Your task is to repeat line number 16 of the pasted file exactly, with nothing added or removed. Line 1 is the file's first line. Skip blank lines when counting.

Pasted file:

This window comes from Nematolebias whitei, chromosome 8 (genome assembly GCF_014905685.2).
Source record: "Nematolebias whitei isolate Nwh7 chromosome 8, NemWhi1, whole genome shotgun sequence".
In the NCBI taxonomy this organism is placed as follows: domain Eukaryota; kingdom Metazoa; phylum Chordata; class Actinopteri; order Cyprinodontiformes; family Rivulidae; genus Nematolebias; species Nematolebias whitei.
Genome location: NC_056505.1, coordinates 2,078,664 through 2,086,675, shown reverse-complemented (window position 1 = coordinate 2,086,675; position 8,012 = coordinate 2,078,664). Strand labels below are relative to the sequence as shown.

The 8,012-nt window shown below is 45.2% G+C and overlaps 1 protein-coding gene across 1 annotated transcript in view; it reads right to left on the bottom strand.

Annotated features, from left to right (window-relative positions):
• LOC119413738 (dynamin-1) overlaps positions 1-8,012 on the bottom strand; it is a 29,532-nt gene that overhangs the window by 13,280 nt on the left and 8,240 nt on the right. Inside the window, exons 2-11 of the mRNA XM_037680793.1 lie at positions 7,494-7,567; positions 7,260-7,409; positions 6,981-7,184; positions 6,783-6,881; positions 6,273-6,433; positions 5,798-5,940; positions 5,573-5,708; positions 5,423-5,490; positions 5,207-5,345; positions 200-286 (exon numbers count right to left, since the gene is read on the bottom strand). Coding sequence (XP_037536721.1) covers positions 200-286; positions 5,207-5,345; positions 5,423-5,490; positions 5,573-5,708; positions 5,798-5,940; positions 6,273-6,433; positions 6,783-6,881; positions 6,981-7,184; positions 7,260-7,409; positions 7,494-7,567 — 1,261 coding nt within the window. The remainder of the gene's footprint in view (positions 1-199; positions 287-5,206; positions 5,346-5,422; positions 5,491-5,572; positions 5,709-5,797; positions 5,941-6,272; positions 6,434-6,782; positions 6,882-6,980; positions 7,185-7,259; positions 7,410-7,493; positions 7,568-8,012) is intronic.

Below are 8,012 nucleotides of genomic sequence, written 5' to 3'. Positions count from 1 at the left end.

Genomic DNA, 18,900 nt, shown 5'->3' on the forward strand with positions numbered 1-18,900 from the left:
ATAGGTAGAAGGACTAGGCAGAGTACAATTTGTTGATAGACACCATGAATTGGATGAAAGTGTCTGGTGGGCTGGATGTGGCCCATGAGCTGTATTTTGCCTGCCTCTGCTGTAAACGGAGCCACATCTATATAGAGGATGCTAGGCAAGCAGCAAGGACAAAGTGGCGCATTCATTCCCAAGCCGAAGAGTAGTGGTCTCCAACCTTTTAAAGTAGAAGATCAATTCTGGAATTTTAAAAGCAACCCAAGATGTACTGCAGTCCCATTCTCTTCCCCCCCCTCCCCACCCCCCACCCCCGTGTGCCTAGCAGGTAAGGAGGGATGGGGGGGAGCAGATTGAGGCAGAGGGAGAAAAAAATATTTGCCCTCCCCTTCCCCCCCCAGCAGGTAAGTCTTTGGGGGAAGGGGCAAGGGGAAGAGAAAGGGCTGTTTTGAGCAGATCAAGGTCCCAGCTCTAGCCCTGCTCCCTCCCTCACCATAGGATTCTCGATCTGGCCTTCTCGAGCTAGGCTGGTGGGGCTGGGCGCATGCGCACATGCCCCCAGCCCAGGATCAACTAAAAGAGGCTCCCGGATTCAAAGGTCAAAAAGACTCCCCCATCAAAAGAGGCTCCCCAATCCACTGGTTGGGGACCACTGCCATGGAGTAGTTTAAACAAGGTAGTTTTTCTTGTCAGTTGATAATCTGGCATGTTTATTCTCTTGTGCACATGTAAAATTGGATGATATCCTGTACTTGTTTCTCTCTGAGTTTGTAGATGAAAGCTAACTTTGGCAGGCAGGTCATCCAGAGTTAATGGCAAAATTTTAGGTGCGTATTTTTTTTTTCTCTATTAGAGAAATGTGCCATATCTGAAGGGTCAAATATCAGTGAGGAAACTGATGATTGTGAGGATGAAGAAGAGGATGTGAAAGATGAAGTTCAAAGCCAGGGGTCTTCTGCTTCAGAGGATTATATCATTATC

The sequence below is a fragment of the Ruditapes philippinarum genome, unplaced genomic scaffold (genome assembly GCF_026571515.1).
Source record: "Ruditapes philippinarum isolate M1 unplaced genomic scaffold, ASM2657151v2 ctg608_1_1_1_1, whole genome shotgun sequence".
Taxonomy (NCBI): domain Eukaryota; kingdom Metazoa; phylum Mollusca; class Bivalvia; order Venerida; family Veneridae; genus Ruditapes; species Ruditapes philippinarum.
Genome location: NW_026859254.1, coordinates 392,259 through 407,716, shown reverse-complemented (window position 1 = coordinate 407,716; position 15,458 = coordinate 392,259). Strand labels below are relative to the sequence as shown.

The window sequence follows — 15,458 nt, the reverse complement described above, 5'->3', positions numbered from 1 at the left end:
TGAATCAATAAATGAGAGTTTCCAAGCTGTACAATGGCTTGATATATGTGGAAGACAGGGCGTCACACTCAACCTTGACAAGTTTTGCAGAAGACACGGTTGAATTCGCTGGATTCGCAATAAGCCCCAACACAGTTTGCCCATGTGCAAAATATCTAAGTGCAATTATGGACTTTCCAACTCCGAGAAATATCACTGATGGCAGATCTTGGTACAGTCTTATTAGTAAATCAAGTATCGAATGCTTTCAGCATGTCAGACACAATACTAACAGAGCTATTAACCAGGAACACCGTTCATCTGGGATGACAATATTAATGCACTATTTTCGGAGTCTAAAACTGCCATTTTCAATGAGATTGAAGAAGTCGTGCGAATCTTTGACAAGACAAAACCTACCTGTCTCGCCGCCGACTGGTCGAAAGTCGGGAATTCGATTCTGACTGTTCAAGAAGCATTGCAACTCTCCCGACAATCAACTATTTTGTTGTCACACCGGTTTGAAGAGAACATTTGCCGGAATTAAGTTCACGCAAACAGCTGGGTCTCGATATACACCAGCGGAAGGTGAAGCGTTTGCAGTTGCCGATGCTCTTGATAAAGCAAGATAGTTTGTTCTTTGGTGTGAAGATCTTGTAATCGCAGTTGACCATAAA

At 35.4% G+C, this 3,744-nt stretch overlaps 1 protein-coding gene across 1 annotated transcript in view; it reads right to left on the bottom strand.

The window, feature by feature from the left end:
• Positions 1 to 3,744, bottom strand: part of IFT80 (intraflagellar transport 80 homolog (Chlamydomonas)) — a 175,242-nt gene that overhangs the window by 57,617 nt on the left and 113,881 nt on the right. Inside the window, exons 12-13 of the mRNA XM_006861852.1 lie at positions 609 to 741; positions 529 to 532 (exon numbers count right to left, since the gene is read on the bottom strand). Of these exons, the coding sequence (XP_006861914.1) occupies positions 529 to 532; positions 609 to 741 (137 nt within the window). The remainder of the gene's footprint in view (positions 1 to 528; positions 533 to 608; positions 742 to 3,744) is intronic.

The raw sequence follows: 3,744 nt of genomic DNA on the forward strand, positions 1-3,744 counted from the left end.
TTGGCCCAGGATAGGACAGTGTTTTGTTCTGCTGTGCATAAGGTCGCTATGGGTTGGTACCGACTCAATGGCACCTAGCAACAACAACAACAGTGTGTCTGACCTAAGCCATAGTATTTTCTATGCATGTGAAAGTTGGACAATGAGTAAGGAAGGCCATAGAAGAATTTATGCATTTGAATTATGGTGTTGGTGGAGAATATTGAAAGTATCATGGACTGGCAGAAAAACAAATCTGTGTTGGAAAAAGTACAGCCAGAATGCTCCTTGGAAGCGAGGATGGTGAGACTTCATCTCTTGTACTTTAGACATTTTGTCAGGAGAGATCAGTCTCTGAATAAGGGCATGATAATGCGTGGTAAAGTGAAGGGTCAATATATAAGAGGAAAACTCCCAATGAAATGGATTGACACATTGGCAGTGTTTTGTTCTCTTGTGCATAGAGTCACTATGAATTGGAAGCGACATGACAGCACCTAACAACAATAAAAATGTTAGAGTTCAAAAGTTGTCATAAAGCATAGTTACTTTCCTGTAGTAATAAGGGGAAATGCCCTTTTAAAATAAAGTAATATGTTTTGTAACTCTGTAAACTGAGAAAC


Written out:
TGAATCAATAAATGAGAGTTTCCAAGCTGTACAATGGCTTGATATATGTGGAAGACAGGGCGTCACACTCAACCTTGACAAGTTTTGCAGAAGACACGGTTGAATTCGCTGGATTCGCAATAAGCCCCAACACAGTTTGCCCATGTGCAAAATATCTAAGTGCAATTATGGACTTTCCAACTCCGAGAAATATCACTGATGGCAGATCTTGGTACAGTCTTATTAGTAAATCAAGTATCGAATGCTTTCAGCATGTCAGACACAATACTAACAGAGCTATTAACCAGGAACACCGTTCATCTGGGATGACAATATTAATGCACTATTTTCGGAGTCTAAAACTGCCATTTTCAATGAGATTGAAGAAGTCGTGCGAATCTTTGACAAGACAAAACCTACCTGTCTCGCCGCCGACTGGTCGAAAGTCGGGAATTCGATTCTGACTGTTCAAGAAGCATTGCAACTCTCCCGACAATCAACTATTTTGTTGTCACACCGGTTTGAAGAGAACATTTGCCGGAATTAAGTTCACGCAAACAGCTGGGTCTCGATATACACCAGCGGAAGGTGAAGCGTTTGCAGTTGCCGATGCTCTTGATAAAGCAAGATAGTTTGTTCTTTGGTGTGAAGATCTTGTAATCGCAGTTGACCATAAA